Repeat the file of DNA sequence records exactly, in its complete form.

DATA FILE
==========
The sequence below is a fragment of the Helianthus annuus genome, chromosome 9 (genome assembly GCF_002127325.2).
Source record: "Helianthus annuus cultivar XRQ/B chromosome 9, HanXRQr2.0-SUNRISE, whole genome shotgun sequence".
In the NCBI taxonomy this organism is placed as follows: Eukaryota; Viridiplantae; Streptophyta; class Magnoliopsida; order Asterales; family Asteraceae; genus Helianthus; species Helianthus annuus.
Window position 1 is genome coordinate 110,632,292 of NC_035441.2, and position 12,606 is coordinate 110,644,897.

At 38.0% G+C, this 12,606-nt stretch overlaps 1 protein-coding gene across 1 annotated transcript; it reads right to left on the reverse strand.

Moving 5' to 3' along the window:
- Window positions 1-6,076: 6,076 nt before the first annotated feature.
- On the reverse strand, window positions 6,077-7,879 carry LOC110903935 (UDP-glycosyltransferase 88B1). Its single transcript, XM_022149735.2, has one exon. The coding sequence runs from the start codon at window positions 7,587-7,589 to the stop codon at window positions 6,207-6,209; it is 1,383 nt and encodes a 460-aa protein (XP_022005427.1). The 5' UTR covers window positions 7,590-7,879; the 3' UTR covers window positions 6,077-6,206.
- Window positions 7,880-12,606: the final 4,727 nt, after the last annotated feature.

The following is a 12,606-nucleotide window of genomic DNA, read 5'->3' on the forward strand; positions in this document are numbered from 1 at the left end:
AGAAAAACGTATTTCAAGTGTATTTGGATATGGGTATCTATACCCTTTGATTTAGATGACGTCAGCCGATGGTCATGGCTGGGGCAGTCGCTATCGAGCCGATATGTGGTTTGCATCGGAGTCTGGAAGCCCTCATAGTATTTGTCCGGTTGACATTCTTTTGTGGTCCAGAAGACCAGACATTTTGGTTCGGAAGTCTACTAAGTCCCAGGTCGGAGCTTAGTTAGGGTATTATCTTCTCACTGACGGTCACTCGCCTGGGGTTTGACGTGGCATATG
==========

The sequence below is a fragment of the Helianthus annuus genome, chromosome 9 (genome assembly GCF_002127325.2).
Source record: "Helianthus annuus cultivar XRQ/B chromosome 9, HanXRQr2.0-SUNRISE, whole genome shotgun sequence".
In the NCBI taxonomy this organism is placed as follows: Eukaryota; Viridiplantae; Streptophyta; class Magnoliopsida; order Asterales; family Asteraceae; genus Helianthus; species Helianthus annuus.
Window position 1 is genome coordinate 110,632,292 of NC_035441.2, and position 12,606 is coordinate 110,644,897.

At 38.0% G+C, this 12,606-nt stretch overlaps 1 protein-coding gene across 1 annotated transcript; it reads right to left on the reverse strand.

Moving 5' to 3' along the window:
- Window positions 1-6,076: 6,076 nt before the first annotated feature.
- On the reverse strand, window positions 6,077-7,879 carry LOC110903935 (UDP-glycosyltransferase 88B1). Its single transcript, XM_022149735.2, has one exon. The coding sequence runs from the start codon at window positions 7,587-7,589 to the stop codon at window positions 6,207-6,209; it is 1,383 nt and encodes a 460-aa protein (XP_022005427.1). The 5' UTR covers window positions 7,590-7,879; the 3' UTR covers window positions 6,077-6,206.
- Window positions 7,880-12,606: the final 4,727 nt, after the last annotated feature.

The following is a 12,606-nucleotide window of genomic DNA, read 5'->3' on the forward strand; positions in this document are numbered from 1 at the left end:
AGAAAAACGTATTTCAAGTGTATTTGGATATGGGTATCTATACCCTTTGATTTAGATGACGTCAGCCGATGGTCATGGCTGGGGCAGTCGCTATCGAGCCGATATGTGGTTTGCATCGGAGTCTGGAAGCCCTCATAGTATTTGTCCGGTTGACATTCTTTTGTGGTCCAGAAGACCAGACATTTTGGTTCGGAAGTCTACTAAGTCCCAGGTCGGAGCTTAGTTAGGGTATTATCTTCTCACTGACGGTCACTCGCCTGGGGTTTGACGTGGCATATG